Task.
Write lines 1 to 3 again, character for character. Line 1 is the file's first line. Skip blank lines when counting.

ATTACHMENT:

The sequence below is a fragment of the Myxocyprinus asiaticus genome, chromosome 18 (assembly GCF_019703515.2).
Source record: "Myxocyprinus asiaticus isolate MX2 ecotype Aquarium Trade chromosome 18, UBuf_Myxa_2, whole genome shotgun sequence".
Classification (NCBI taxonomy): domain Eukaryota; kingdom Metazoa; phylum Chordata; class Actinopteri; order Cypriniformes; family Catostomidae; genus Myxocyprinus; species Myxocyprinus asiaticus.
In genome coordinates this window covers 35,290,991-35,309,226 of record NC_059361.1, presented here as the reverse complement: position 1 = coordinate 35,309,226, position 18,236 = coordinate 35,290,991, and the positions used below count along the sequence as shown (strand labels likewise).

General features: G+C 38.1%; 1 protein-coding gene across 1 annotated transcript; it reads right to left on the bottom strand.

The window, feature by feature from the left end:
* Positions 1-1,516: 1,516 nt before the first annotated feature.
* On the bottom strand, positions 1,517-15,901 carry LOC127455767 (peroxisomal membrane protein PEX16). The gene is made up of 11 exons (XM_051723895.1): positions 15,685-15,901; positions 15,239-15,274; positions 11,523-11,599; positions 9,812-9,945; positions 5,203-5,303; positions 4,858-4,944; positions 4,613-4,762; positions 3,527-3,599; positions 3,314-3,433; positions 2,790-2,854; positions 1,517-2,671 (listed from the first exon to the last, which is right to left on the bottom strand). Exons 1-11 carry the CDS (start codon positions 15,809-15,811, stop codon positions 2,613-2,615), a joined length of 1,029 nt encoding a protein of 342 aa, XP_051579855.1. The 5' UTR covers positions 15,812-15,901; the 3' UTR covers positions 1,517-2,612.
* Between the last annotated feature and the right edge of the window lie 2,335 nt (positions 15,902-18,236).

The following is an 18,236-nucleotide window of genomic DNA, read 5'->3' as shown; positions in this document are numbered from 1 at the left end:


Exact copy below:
The sequence below is a fragment of the Myxocyprinus asiaticus genome, chromosome 18 (assembly GCF_019703515.2).
Source record: "Myxocyprinus asiaticus isolate MX2 ecotype Aquarium Trade chromosome 18, UBuf_Myxa_2, whole genome shotgun sequence".
Classification (NCBI taxonomy): domain Eukaryota; kingdom Metazoa; phylum Chordata; class Actinopteri; order Cypriniformes; family Catostomidae; genus Myxocyprinus; species Myxocyprinus asiaticus.